Kid Lit Review of “Benny Goodman & Teddy Wilson” by Lesa Cline-Ransome

Subtitled “Taking the Stage as the First Black-and-White Jazz Band in History,” this book tells the story of how Teddy Wilson and Benny Goodman broke the color barrier in entertainment when, along with Gene Krupa, they formed the Benny Goodman Trio.

Jacket Benny Goodman & Teddy Wilson Holiday House

The story alternates between the childhoods of Wilson, a young black boy growing up in Tuskegee, Alabama, and Goodman, the son of struggling Russian-Jewish immigrants from the West Side of Chicago. The text explains how they each fell in love with music and studied and practiced and played whenever they could. Race divided their experiences however:

“Benny’s clarinet blew
Into town/West Side, SouthSide, downtown
And out again
All sweet
All dance
All white
All the way to New York”

Teddy tickled the keys in Texas
In Nebraska
in Louisiana
All hot
All rhythm
All black
All the way to New York”

When the two met in jam sessions and recording sessions in New York, they found they loved to play together. Goodman said “We were thinking with the same brain”:

“It wasn’t soft
It wasn’t black
It wasn’t sweet
It wasn’t white
It was swing.”

Benny Goodman and Teddy Wilson 1938

Benny Goodman and Teddy Wilson 1938

They decided to play together in public, getting Gene Krupa to join them on drums – “the three of us, as if we had been born to play this way.”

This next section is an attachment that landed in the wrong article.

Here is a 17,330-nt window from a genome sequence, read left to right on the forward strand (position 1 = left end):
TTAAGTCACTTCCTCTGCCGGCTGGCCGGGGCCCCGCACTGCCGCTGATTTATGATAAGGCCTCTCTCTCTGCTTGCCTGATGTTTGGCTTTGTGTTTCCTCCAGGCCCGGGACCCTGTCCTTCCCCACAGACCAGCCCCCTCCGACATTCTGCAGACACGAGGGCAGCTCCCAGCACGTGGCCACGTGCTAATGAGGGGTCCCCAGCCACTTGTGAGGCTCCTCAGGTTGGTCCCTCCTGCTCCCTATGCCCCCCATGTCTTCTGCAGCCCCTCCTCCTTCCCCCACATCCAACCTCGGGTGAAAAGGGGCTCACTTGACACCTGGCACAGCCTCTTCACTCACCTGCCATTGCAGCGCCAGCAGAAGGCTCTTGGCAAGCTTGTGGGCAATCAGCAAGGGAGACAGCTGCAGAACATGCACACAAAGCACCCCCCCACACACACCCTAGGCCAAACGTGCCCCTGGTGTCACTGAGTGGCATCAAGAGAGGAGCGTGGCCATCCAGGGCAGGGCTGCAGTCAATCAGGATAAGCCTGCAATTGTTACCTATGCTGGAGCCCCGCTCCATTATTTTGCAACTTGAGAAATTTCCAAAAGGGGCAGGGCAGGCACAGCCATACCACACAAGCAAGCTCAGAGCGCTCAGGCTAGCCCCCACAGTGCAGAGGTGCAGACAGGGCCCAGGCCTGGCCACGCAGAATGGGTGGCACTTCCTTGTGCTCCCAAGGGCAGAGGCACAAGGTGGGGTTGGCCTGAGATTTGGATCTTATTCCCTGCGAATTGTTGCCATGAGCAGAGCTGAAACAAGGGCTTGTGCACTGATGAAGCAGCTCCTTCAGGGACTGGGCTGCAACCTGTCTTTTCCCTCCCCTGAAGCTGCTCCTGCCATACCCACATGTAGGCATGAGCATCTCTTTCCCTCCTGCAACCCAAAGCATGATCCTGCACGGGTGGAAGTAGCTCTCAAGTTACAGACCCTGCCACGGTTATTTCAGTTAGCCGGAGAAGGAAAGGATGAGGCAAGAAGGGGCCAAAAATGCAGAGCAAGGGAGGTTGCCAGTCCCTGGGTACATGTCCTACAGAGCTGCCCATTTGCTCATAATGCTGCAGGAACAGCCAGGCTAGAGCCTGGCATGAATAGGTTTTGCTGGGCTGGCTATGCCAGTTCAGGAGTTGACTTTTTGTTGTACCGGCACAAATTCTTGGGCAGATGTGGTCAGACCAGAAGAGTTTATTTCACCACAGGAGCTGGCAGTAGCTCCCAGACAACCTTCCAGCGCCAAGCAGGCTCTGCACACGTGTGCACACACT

Later they were joined by Lionel Hampton on vibraphone and they became a quartet. They performed in public for the first time as an interracial band in 1939 at the Congress Hotel in Chicago, Illinois. Audiences loved them:

“they blew
they tapped
they banged
they strummed
The stage was hot
The dance floor was hotter
The music was hottest.”

An extended section at the end of the book provides more background on Benny Goodman and Teddy Wilson, a time line, and a “Who’s Who” in jazz.

There are so many great videos available of these musicians on Youtube. You can see each of the quartet member’s skills featured serially – first Hampton, then Wilson, then Goodman, then Krupa, in this short but amazing 1937 recording:

But if you really want the full impact, watch this longer recording of their Carnegie Hall performance of “Sing Sing Sing” in 1938:

The watercolor illustrations by James E. Ransome almost seem alive, as if the music is really playing and the dancers are really moving.

Evaluation: This book not only introduces children to some great musicians, but shows that the passions and joy we can share by working together is so much more powerful and productive than the superficial things that divide us.

Rating: 4/5

Published by Holiday House, 2014

L-R:Lionel Hampton, Benny Goodman and Teddy Wilson. Photo by John W. Mosley, courtesy Charles L. Blockson Afro-American Collection, Temple University Libraries

L-R:Lionel Hampton, Benny Goodman and Teddy Wilson. Photo by John W. Mosley, courtesy Charles L. Blockson Afro-American Collection, Temple University Libraries

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2 Responses to Kid Lit Review of “Benny Goodman & Teddy Wilson” by Lesa Cline-Ransome

  1. BermudaOnion says:

    Wow, I wonder why I’ve never read about this before. I want to read this book!

  2. Rachel says:

    I’m not a big jazz fan so I didn’t know about this trio. Sounds like a great book!

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